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Black powder longevity
Topic Started: Thu May 22, 2014 1:46 pm (301 Views)
Shiloh
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A former student of the gunsmithing school I attended was on FaceBook recently telling how someone brought to him an 1816 model musket that had been converted to percussion and used probably through the Civil War. It was found to be loaded. He pulled the buck and ball load and the lead was all white so it almost certainly had been loaded at about the time of the Civil War or very soon after and left that way. The powder poured out behind the load.

About a decade ago I had a similar incident when an ancient longrifle was brought in. I determined it was loaded and the bore was too small to get any puller I had available to work. So I capped it and fired it out back. Snap-Boom! That gun also had likely been left loaded since about the Civil War era. Black powder, unlike substitutes never dies if it is kept dry. Even if wetted, it will clump into hard chunks but is still every bit as powerful as when loose once dry. I have several 65 grs gartridges that got wet last year at Gettysburg and the powder inside the paper tubes is a solid chunk now. I still use them though. I tear the paper and squeeze it enough t break some of the chunk loose and dump into the bore then ram the rest of the chunck and particles down the barrel, cap and fire without issue.
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TWerth
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Yea, was very powerfull stuff in its time and still is. Just a bit harder to clean gun after using it. Amazing that after all that time it was still good.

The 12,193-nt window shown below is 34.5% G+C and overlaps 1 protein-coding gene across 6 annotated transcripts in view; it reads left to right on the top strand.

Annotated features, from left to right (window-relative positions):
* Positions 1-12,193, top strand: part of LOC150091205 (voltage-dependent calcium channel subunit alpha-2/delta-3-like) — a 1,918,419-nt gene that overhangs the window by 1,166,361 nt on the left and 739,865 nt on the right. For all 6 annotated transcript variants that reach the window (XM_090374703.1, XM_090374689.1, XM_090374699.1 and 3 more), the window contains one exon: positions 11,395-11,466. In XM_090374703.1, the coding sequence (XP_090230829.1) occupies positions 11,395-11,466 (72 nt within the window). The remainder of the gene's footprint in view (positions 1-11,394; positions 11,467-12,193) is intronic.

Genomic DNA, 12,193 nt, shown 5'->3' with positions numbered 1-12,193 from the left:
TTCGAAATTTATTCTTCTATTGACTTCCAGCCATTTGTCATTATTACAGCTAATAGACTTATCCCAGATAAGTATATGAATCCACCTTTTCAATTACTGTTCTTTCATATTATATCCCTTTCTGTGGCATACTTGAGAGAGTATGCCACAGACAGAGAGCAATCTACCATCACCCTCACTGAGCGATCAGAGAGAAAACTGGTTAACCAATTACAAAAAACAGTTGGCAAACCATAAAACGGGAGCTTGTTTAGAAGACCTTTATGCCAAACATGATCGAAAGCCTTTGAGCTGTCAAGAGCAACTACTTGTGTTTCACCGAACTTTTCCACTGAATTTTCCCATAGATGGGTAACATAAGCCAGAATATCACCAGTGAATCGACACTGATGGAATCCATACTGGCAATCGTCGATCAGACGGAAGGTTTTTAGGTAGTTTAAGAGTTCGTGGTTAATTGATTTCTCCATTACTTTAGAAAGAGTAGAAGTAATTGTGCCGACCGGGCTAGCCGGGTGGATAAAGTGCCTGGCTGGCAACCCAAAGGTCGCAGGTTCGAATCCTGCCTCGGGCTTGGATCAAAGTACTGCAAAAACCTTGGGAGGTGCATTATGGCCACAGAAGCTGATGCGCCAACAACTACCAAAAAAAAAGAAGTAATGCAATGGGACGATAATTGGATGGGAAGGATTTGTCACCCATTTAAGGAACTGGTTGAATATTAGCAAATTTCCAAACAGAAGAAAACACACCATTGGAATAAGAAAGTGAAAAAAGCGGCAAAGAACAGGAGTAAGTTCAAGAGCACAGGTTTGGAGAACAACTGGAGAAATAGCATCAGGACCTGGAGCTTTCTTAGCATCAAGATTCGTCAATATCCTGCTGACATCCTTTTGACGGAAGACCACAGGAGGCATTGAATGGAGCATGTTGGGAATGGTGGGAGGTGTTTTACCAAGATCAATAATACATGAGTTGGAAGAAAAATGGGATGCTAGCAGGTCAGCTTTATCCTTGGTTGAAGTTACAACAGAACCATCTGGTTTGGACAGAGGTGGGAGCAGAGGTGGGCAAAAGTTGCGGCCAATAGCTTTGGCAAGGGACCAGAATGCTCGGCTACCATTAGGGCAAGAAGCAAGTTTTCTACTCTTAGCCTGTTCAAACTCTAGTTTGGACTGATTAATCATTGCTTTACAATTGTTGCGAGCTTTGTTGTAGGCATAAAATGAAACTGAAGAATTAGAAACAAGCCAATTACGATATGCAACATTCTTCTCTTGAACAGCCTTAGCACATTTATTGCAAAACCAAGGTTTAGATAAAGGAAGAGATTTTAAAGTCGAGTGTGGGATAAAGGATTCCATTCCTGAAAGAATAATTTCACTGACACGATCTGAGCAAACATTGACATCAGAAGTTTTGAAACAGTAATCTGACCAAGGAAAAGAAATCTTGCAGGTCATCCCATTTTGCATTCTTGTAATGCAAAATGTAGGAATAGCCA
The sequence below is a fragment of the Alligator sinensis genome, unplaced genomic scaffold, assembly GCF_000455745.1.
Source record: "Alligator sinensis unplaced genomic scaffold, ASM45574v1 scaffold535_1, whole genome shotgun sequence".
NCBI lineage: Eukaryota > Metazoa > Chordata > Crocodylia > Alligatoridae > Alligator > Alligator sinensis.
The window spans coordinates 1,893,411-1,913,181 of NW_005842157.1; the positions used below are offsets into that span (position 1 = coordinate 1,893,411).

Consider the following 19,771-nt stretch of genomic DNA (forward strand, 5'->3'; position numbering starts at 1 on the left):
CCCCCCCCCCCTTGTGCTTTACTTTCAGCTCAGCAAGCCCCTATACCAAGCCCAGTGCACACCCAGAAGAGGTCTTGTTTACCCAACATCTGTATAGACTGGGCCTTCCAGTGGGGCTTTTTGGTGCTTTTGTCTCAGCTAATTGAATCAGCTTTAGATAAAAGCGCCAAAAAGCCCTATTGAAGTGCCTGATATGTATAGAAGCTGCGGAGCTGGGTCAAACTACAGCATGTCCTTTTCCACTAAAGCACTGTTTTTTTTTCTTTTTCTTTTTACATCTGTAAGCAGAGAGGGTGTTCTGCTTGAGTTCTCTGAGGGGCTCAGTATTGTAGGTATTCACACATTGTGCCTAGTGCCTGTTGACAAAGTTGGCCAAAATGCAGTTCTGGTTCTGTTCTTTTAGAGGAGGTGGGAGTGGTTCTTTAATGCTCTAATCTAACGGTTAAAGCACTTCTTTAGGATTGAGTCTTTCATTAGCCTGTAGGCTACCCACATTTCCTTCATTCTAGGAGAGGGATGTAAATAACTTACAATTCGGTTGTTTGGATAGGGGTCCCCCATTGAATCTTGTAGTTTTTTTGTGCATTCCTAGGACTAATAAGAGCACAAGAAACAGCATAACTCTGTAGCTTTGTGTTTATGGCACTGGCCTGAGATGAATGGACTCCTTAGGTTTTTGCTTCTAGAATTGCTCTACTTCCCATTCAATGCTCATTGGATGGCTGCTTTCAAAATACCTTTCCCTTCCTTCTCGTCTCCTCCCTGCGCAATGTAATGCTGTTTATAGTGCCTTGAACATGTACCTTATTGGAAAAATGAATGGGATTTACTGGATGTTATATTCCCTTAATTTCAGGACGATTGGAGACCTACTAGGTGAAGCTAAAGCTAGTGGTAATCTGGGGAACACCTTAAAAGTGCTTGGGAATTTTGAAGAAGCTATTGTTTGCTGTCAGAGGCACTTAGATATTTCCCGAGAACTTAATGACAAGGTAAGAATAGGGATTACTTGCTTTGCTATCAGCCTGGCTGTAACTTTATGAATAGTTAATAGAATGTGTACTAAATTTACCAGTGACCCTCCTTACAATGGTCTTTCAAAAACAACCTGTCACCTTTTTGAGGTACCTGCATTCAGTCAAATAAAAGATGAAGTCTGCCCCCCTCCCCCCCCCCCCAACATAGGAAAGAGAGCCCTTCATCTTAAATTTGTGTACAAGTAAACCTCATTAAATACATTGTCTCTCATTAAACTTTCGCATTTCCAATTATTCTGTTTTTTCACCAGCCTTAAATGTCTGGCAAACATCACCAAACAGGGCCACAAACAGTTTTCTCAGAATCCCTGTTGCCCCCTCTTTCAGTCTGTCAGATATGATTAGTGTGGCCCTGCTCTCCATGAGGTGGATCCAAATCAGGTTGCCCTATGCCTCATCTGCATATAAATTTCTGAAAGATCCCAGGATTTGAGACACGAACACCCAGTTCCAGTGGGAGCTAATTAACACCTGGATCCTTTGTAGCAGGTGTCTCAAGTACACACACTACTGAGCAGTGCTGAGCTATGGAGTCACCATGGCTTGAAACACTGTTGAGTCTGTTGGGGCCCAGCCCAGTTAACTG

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Shiloh
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There was a guy in VA (I think) a few years back that was running a little backyard hobby business drilling out and flushing old Civil War ordanance people would find and send to him (somehow!?) and had done it for years apparently. He was drilling a large caliber projectile and it exploded killing him and raining chunks of the round a half mile away. BATFE and police responding to the scene discovered what they described as "piles" of ordanance in his back yard. Sadly they took it all and blew it up someplace so no telling what we lost there. I have heard scuttlebutt that he was drilling something in the neighborhood of a 30# Parrott round or similar sized piece because of how far it threw pieces and it was in a drill press and there is not much bigger that he would likely have put in a press. The US Navy used to do that task for you if you had a found shell but they quit years ago so now it is incumbant upon backyard ordanance de-fuzers like this.
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TWerth
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Damn, but not real smart. One of the first things you learn is not top pick up any unexploded ordnance on the battle field. (wherever it may be)
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Grizzly
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I hear there's still some "bounce'n Betty's" lay'n around the grounds at Fort Knox where they allow ya to deer hunt dnmte
NOT ME! 8577wb
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